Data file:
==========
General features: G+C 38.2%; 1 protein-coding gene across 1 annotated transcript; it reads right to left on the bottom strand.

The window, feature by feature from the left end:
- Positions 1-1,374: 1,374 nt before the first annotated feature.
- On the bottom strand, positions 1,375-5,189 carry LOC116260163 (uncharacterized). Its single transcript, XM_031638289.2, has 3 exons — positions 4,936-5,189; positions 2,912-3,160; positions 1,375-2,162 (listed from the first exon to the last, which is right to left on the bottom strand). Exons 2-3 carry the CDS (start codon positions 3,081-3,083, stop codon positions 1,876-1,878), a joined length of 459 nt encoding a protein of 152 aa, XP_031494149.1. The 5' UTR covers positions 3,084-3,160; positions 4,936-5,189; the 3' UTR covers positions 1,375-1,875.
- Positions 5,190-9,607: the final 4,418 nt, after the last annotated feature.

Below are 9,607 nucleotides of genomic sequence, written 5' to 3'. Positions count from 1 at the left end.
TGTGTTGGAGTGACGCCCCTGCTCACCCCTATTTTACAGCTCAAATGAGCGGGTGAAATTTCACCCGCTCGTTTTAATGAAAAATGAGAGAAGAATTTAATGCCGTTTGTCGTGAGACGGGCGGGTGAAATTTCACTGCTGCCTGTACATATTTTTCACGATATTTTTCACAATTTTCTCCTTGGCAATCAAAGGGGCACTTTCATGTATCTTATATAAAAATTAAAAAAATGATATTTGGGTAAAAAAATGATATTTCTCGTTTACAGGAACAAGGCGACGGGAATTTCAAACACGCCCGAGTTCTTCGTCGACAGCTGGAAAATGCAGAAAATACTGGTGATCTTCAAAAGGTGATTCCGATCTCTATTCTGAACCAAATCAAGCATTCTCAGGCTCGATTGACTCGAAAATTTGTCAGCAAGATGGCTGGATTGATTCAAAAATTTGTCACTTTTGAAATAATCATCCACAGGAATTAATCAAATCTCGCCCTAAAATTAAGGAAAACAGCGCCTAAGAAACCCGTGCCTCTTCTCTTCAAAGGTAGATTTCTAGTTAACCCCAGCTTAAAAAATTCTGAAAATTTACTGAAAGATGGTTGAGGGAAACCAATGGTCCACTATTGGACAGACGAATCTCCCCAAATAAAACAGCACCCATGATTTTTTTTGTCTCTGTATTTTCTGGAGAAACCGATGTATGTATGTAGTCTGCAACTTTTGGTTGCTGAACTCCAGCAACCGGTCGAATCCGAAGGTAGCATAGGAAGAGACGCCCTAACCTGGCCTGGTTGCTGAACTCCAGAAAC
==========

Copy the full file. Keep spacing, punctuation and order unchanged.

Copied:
General features: G+C 38.2%; 1 protein-coding gene across 1 annotated transcript; it reads right to left on the bottom strand.

The window, feature by feature from the left end:
- Positions 1-1,374: 1,374 nt before the first annotated feature.
- On the bottom strand, positions 1,375-5,189 carry LOC116260163 (uncharacterized). Its single transcript, XM_031638289.2, has 3 exons — positions 4,936-5,189; positions 2,912-3,160; positions 1,375-2,162 (listed from the first exon to the last, which is right to left on the bottom strand). Exons 2-3 carry the CDS (start codon positions 3,081-3,083, stop codon positions 1,876-1,878), a joined length of 459 nt encoding a protein of 152 aa, XP_031494149.1. The 5' UTR covers positions 3,084-3,160; positions 4,936-5,189; the 3' UTR covers positions 1,375-1,875.
- Positions 5,190-9,607: the final 4,418 nt, after the last annotated feature.

Below are 9,607 nucleotides of genomic sequence, written 5' to 3'. Positions count from 1 at the left end.
TGTGTTGGAGTGACGCCCCTGCTCACCCCTATTTTACAGCTCAAATGAGCGGGTGAAATTTCACCCGCTCGTTTTAATGAAAAATGAGAGAAGAATTTAATGCCGTTTGTCGTGAGACGGGCGGGTGAAATTTCACTGCTGCCTGTACATATTTTTCACGATATTTTTCACAATTTTCTCCTTGGCAATCAAAGGGGCACTTTCATGTATCTTATATAAAAATTAAAAAAATGATATTTGGGTAAAAAAATGATATTTCTCGTTTACAGGAACAAGGCGACGGGAATTTCAAACACGCCCGAGTTCTTCGTCGACAGCTGGAAAATGCAGAAAATACTGGTGATCTTCAAAAGGTGATTCCGATCTCTATTCTGAACCAAATCAAGCATTCTCAGGCTCGATTGACTCGAAAATTTGTCAGCAAGATGGCTGGATTGATTCAAAAATTTGTCACTTTTGAAATAATCATCCACAGGAATTAATCAAATCTCGCCCTAAAATTAAGGAAAACAGCGCCTAAGAAACCCGTGCCTCTTCTCTTCAAAGGTAGATTTCTAGTTAACCCCAGCTTAAAAAATTCTGAAAATTTACTGAAAGATGGTTGAGGGAAACCAATGGTCCACTATTGGACAGACGAATCTCCCCAAATAAAACAGCACCCATGATTTTTTTTGTCTCTGTATTTTCTGGAGAAACCGATGTATGTATGTAGTCTGCAACTTTTGGTTGCTGAACTCCAGCAACCGGTCGAATCCGAAGGTAGCATAGGAAGAGACGCCCTAACCTGGCCTGGTTGCTGAACTCCAGAAAC